A few thoughts on: Risk
In the mountains, risk is always present. The question is: What undertakings are worth taking a risk
Three years ago, I soloed the route “Les Barbares”. The line in the Mont Blanc massif links thin ice smears up a vertical face to a pointy spire above the Argentière Glacier. Even with a partner, this route is a delicate undertaking in continuously exposed terrain. Solo, with only a self-belay, the climb becomes an even bigger challenge.
On the way across the glacier, I had three goals in mind. “Les Barbares” was the most difficult, but also the most appealing. At night, inside my tent, I took a decision: I would give it a try.
Obviously, a series of misfortunes can lead to a fatal end of such an adventure. There is no point in denying that fact. From an outside perspective, it might look like I am risking my life carelessly by heading up a remote face, alone.
There is no logically sound connection that links this perspective and mine. In order to understand my motivations, changing the point of view is mandatory. To me, the commitment that these adventures demand is not pointless at all. It is my willingness to commit that demonstrates the total conviction of my actions.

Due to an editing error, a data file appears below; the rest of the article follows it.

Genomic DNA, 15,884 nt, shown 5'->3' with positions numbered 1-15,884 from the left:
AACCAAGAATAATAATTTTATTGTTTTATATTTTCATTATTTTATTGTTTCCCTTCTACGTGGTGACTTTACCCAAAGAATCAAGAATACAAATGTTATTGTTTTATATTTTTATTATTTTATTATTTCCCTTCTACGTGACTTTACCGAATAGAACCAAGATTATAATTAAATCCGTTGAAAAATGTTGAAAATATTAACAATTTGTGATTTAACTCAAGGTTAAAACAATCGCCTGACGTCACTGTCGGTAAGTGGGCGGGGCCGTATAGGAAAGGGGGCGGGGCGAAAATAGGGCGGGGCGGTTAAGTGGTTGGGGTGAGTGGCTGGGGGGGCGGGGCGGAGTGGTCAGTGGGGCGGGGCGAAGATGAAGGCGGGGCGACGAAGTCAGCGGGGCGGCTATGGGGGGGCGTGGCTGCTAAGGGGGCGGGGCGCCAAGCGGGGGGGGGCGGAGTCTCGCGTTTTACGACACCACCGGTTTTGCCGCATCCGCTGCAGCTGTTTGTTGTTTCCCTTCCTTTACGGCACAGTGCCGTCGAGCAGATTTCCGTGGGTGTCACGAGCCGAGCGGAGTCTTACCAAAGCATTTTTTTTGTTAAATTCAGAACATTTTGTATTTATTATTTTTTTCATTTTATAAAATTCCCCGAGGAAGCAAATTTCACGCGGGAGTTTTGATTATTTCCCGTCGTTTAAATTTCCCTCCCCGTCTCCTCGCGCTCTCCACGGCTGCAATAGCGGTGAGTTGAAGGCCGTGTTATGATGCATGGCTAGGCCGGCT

I knew that this route is difficult. The first ascentionists spent five days on it, and in nine years, it had only been repeated once. I took no bivy gear in order to be as light and quick as possible. My options were to either reach the summit, or bail, a possibility I acknowledged throughout the climb.
At the base, I felt good, self-confident and excited. The climbing was demanding and strenuous, but I stayed focused and always felt that I was in control. On the summit, I started to feel joyful, and the next day – back in the valley – I had one more amazing memory in my collection. The quick solo had let my body and mind into the realm that I had been looking for.
I experienced the exact opposite at the Martinswand near Innsbruck. A few years ago, I started up the “Ostriss”. The difficulties of this classic climb can only be described as mellow, but still, I put a skinny rope in my backpack as a back-up. After the first one hundred meters, I became even more aware that the reward of this mission stood in no relation to the risk I was taking. I rappelled back down.
Objectively, I took greater risks in “Les Barbares” than on the “Ostriss”, and still, I felt uncomfortable from the start on the latter. My only intention had been to distract myself from boredom. It was not worth risking a fatal fall.
Being successful on the mountain of my dreams, Masherbrum in Pakistan, will require an entirely different level of commitment. It is impossible to approach the final goal by making countless attempts. The objective dangers are too great to try just like that. Every attempt requires complete conviction.
Risk is always present. It is paramount to always be committed to one’s own decisions and actions.